Gas Wars?

It is expected that demand for gas will rise, especially in the longer term. It is cleaner, more efficient and cheaper than oil. (The cost of heating an average American house is three times more expensive using oil rather than gas).

Europe has become addicted to gas consuming 447 Billion cubic meters in 2016 (a 6% annual increase), and Russia, is the biggest supplier delivering, via established pipelines, one third of European demand. It now plans to build a new pipeline (Nord Stream 2) from Russia to Germany to supplement the existing network and ensure uninterrupted supply as future demand grows.

But Europe is unhappy with this plan (especially Eastern Europe). Obliged to strictly observe and follow US anti-Russian policies which aim to weaken Russia economically and militarily and dislodge it from its high geopolitical perch. Accordingly, The EU countries have not only blindly applied US sanctions on Russia, to the detriment of their economies, but also, have exposed their citizens to the danger of total annihilation and destruction, by hosting US nuclear missiles and armies directed at Russia. As such, the EU has obediently toted the line and for has years thrown multiple wrenches in the pipeline project cogs. Existing EU laws were negatively misinterpreted, or new unfavorable laws and regulations were promulgated.

World Gas Production
World Country Total Date
Rank (1000 CBM)
1 USA 766,200,000 2015 est.
2 Russia 603,900,000 2014 est.
3 Iran 174,500,000 2014 est.
4 Qatar 160,000,000 2014 est.
5 Canada 151,500,000 2014 est.
6 China 123,500,000 2014 est.
7 Norway 108,800,000 2014 est.
8 Saudi Arabia 102,400,000 2014 est.
9 Algeria 83,290,000 2014 est.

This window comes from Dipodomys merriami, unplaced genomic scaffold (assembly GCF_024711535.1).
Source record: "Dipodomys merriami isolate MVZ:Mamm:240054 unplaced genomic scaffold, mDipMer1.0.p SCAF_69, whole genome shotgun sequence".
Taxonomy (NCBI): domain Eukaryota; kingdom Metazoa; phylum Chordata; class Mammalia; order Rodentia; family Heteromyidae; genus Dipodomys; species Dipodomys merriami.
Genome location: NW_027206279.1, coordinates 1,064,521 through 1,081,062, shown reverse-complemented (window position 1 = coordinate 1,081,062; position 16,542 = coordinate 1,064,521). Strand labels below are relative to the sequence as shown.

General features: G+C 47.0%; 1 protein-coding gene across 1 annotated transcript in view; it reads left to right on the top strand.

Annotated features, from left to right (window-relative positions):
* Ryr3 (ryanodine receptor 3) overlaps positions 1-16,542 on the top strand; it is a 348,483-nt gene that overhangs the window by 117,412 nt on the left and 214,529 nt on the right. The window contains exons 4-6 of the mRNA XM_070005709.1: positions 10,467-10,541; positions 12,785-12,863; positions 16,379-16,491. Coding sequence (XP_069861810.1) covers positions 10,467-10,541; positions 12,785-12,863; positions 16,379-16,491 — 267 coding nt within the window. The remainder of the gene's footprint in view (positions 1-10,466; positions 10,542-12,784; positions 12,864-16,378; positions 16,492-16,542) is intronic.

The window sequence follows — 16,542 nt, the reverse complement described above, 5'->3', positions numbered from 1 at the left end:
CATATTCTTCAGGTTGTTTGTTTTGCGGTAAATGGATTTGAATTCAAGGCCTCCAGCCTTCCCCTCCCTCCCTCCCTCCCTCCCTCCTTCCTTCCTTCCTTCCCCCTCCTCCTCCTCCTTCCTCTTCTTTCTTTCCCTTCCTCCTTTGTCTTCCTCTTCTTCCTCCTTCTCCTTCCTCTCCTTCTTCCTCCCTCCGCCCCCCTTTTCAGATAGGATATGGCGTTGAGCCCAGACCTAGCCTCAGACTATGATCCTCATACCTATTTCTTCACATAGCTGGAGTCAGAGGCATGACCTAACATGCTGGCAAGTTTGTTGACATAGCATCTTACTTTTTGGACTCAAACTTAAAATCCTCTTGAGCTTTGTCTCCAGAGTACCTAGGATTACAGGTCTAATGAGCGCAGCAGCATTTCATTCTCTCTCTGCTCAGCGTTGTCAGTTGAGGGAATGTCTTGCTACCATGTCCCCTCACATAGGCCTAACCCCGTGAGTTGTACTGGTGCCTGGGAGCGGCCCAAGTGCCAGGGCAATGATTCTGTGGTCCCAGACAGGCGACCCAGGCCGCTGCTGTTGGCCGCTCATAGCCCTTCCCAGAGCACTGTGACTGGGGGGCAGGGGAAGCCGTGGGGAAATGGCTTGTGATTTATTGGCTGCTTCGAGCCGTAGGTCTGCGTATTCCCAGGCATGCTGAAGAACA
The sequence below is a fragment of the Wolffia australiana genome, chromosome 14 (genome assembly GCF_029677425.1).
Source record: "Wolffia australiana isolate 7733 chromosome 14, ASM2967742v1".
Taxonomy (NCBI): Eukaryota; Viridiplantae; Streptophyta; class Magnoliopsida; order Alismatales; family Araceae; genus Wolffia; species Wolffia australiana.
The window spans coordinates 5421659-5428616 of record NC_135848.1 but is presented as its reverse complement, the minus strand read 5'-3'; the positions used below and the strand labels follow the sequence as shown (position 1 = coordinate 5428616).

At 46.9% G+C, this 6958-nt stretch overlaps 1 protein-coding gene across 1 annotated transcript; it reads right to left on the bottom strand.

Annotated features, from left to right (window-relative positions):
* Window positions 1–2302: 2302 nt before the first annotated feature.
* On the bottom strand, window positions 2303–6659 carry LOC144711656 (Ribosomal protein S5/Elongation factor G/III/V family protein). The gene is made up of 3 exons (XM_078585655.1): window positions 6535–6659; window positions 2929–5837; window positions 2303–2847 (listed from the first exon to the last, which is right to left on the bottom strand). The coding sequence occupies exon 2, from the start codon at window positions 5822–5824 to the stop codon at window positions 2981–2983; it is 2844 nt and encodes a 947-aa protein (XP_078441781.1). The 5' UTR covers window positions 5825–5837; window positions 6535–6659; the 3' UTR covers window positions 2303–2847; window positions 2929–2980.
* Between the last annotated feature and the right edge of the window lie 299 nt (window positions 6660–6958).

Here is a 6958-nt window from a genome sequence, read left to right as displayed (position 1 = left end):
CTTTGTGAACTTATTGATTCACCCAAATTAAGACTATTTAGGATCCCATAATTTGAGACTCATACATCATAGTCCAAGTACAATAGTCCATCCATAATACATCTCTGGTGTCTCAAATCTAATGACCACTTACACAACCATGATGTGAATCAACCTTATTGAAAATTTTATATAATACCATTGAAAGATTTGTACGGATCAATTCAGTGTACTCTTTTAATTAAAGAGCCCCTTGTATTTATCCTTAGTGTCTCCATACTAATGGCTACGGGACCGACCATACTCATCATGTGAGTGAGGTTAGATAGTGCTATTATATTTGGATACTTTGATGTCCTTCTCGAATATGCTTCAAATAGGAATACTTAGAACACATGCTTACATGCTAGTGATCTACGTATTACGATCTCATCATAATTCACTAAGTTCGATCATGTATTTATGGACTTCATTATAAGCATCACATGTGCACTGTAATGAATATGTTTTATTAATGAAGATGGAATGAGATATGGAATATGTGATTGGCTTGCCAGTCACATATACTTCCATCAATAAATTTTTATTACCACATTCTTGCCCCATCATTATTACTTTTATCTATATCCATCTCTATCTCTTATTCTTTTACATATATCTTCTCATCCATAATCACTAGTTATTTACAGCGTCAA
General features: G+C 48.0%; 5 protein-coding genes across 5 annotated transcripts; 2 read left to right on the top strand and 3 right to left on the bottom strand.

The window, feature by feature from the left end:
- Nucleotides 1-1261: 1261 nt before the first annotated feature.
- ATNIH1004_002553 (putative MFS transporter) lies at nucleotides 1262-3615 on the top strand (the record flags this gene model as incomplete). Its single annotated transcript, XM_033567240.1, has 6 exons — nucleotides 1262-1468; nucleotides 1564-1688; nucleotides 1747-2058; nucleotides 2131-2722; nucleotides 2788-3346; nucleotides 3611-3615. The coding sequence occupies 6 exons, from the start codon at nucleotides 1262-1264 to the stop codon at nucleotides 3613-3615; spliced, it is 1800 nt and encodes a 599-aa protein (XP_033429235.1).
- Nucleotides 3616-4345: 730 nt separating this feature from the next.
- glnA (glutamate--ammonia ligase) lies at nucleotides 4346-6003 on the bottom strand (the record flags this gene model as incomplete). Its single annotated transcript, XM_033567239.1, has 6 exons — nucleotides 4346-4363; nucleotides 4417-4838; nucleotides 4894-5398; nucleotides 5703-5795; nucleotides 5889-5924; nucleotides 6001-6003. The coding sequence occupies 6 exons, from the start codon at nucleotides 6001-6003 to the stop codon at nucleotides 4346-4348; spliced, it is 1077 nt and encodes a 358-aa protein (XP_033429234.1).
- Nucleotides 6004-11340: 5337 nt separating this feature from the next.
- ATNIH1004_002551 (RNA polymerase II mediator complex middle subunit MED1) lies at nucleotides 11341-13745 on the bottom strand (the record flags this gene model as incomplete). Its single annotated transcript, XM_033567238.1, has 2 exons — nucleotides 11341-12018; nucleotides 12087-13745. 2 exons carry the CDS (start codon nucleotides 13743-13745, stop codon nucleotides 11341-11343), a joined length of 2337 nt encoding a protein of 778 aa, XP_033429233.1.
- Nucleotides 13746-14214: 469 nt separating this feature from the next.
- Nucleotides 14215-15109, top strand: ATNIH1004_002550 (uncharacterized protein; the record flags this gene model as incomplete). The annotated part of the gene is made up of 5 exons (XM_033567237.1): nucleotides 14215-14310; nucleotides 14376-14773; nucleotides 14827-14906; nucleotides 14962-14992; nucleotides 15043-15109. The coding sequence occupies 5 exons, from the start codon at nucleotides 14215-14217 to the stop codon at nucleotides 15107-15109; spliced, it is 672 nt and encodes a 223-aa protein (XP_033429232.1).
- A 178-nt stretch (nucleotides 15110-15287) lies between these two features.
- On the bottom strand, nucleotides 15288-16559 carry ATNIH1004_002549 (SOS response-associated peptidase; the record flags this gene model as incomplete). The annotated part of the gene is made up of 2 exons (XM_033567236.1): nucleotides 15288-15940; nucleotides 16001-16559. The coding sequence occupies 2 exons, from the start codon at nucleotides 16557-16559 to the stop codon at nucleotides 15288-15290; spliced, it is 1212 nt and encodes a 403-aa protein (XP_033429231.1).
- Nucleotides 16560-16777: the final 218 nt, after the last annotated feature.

10 Turkmenistan 76,000,000 2014 est.
11 Indonesia 73,450,000 2014 est.
12 Netherlands 70,280,000 2014 est.
13 Malaysia 65,420,000 2014 est.
14 Australia 62,640,000 2014 est.
15 Uzbekistan 61,740,000 2014 est.
16 UAE 54,240,000 2014 est.
17 Egypt 48,800,000 2014 est.
18 Mexico 44,370,000 2014 est.
19 Nigeria 43,840,000 2014 est.
20 Thailand 42,150,000 2014 est.
25 Oman 30,900,000 2014 est.
34 Bahrain 16,900,000 2014 est.
36 Kuwait 15,030,000 2014 est.


But now, the latest straw seems to have broken the camel’s back. Trump’s election as president has brought in someone whose demands on the EU are not just excessive, but also are presented in a roughshod manner. And, to top it all, the US has suddenly changed from a generous leader who always picks up the tab, to a penny-pinching scrooge demanding the economically sick EU pay to billions more for NATO’s and their own defense expenses. He also managed to hit the sorest possible spot, by criticizing Germany for its excessive exports to the US with minimal balancing imports, blaming it for exacerbating the US balance of trade deficit and its crimson balance of payments.

The final straw was last week, when the US senate passed with an overwhelming majority (98 to 2) a new set of Russian sanctions that penalize any company that participates in the construction of the new Russian pipeline or provides any financing services to it. This law is primarily directed at German and European companies, and although it has temporarily stumbled due to procedural errors in Congress, it is likely to be represented and passed.